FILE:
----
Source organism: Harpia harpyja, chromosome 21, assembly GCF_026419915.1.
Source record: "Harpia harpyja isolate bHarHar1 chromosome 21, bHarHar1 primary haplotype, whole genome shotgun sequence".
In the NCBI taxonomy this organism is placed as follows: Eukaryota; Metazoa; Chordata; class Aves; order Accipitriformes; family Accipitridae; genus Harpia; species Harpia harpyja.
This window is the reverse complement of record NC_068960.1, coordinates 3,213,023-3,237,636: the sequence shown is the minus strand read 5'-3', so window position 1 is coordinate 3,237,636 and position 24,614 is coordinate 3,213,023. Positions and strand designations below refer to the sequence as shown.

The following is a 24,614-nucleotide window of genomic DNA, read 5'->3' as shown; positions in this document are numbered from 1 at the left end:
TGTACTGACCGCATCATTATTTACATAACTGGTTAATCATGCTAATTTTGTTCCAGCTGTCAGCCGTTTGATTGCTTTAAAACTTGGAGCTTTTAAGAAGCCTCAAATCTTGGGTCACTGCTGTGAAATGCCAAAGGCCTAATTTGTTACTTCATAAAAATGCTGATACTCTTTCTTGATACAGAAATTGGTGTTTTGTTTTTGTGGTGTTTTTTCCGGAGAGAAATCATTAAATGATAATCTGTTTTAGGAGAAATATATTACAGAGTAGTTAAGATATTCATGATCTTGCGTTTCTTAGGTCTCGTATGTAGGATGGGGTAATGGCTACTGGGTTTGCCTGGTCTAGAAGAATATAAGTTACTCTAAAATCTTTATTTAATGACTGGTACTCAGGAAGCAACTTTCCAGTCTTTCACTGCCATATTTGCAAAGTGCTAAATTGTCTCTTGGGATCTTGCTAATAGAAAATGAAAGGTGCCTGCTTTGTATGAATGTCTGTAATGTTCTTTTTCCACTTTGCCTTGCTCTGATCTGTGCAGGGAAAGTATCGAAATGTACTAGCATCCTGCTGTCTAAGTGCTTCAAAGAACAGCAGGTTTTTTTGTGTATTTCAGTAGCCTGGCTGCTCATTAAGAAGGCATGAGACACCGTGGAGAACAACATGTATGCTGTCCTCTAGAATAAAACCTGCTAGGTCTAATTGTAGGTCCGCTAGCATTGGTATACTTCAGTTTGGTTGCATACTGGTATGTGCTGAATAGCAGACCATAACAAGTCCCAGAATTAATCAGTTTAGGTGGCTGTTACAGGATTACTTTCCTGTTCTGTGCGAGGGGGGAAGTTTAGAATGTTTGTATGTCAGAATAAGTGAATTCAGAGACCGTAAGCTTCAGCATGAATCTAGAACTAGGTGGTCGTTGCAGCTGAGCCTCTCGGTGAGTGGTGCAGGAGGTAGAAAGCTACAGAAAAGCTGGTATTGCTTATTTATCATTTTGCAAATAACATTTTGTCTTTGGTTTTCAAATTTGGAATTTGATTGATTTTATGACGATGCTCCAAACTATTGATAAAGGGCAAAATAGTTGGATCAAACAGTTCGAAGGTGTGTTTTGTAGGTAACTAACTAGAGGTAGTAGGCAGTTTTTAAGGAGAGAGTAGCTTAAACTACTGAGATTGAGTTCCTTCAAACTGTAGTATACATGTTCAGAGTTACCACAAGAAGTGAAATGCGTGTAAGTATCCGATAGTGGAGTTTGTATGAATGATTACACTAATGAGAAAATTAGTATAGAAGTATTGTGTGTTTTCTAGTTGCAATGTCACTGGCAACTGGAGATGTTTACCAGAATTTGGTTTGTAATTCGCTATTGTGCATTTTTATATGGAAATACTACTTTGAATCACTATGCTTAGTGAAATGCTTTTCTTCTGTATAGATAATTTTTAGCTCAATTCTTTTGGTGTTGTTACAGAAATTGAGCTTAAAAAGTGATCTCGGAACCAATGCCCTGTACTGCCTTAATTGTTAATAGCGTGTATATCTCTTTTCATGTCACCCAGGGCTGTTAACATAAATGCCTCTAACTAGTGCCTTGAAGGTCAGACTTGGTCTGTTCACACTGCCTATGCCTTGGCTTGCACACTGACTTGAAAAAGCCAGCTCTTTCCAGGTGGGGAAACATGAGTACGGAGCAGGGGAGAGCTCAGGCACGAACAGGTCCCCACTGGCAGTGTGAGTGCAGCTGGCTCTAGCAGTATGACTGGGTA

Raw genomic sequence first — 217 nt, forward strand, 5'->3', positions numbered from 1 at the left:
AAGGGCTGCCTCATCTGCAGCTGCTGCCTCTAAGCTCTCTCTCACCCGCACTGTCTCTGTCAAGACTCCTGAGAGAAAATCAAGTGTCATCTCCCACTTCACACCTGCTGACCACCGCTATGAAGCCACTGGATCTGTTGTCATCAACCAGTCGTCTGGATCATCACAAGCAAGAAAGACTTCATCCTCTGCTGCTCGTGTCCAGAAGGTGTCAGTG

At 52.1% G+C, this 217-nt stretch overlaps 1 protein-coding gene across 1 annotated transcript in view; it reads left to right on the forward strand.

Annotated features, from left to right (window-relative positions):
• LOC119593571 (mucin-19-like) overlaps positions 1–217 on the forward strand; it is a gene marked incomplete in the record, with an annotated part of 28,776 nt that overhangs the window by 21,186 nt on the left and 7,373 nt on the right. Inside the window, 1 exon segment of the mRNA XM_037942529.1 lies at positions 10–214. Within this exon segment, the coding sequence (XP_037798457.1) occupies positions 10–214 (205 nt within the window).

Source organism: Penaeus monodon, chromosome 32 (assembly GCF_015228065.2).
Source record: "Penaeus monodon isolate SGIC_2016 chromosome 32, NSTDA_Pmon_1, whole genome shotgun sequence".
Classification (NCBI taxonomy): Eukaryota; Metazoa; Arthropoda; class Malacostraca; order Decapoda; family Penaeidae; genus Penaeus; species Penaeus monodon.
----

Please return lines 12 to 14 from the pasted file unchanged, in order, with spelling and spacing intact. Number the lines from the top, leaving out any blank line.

Source organism: Penaeus monodon, chromosome 32 (assembly GCF_015228065.2).
Source record: "Penaeus monodon isolate SGIC_2016 chromosome 32, NSTDA_Pmon_1, whole genome shotgun sequence".
Classification (NCBI taxonomy): Eukaryota; Metazoa; Arthropoda; class Malacostraca; order Decapoda; family Penaeidae; genus Penaeus; species Penaeus monodon.